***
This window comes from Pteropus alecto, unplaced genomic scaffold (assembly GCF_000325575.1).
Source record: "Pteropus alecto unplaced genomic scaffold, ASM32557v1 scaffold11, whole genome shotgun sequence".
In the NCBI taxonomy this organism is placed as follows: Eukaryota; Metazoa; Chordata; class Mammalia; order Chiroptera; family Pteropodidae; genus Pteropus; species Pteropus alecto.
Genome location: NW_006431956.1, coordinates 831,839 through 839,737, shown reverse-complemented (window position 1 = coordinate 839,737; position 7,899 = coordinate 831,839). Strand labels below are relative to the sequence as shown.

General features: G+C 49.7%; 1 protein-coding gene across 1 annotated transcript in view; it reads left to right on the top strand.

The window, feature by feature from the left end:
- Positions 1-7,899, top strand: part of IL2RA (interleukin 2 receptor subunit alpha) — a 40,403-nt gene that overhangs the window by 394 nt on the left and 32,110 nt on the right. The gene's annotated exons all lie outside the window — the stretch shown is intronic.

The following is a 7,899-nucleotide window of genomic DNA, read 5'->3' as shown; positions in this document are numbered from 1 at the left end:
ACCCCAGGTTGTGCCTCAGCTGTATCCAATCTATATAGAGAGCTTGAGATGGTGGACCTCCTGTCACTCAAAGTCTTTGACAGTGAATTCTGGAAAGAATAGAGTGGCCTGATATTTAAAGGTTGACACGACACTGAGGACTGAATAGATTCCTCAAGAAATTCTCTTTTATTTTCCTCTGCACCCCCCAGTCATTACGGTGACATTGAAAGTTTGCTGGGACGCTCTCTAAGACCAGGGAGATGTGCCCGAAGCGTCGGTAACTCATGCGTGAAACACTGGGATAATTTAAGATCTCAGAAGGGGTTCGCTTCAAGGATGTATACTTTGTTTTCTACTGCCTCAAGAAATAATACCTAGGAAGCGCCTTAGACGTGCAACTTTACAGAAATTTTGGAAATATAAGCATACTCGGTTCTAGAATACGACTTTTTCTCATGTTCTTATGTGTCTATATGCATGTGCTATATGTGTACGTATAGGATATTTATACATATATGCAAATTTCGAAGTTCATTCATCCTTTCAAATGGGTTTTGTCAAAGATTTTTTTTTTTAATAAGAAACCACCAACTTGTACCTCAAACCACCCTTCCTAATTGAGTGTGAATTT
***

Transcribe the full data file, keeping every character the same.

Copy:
This window comes from Pteropus alecto, unplaced genomic scaffold (assembly GCF_000325575.1).
Source record: "Pteropus alecto unplaced genomic scaffold, ASM32557v1 scaffold11, whole genome shotgun sequence".
In the NCBI taxonomy this organism is placed as follows: Eukaryota; Metazoa; Chordata; class Mammalia; order Chiroptera; family Pteropodidae; genus Pteropus; species Pteropus alecto.
Genome location: NW_006431956.1, coordinates 831,839 through 839,737, shown reverse-complemented (window position 1 = coordinate 839,737; position 7,899 = coordinate 831,839). Strand labels below are relative to the sequence as shown.

General features: G+C 49.7%; 1 protein-coding gene across 1 annotated transcript in view; it reads left to right on the top strand.

The window, feature by feature from the left end:
- Positions 1-7,899, top strand: part of IL2RA (interleukin 2 receptor subunit alpha) — a 40,403-nt gene that overhangs the window by 394 nt on the left and 32,110 nt on the right. The gene's annotated exons all lie outside the window — the stretch shown is intronic.

The following is a 7,899-nucleotide window of genomic DNA, read 5'->3' as shown; positions in this document are numbered from 1 at the left end:
ACCCCAGGTTGTGCCTCAGCTGTATCCAATCTATATAGAGAGCTTGAGATGGTGGACCTCCTGTCACTCAAAGTCTTTGACAGTGAATTCTGGAAAGAATAGAGTGGCCTGATATTTAAAGGTTGACACGACACTGAGGACTGAATAGATTCCTCAAGAAATTCTCTTTTATTTTCCTCTGCACCCCCCAGTCATTACGGTGACATTGAAAGTTTGCTGGGACGCTCTCTAAGACCAGGGAGATGTGCCCGAAGCGTCGGTAACTCATGCGTGAAACACTGGGATAATTTAAGATCTCAGAAGGGGTTCGCTTCAAGGATGTATACTTTGTTTTCTACTGCCTCAAGAAATAATACCTAGGAAGCGCCTTAGACGTGCAACTTTACAGAAATTTTGGAAATATAAGCATACTCGGTTCTAGAATACGACTTTTTCTCATGTTCTTATGTGTCTATATGCATGTGCTATATGTGTACGTATAGGATATTTATACATATATGCAAATTTCGAAGTTCATTCATCCTTTCAAATGGGTTTTGTCAAAGATTTTTTTTTTTAATAAGAAACCACCAACTTGTACCTCAAACCACCCTTCCTAATTGAGTGTGAATTT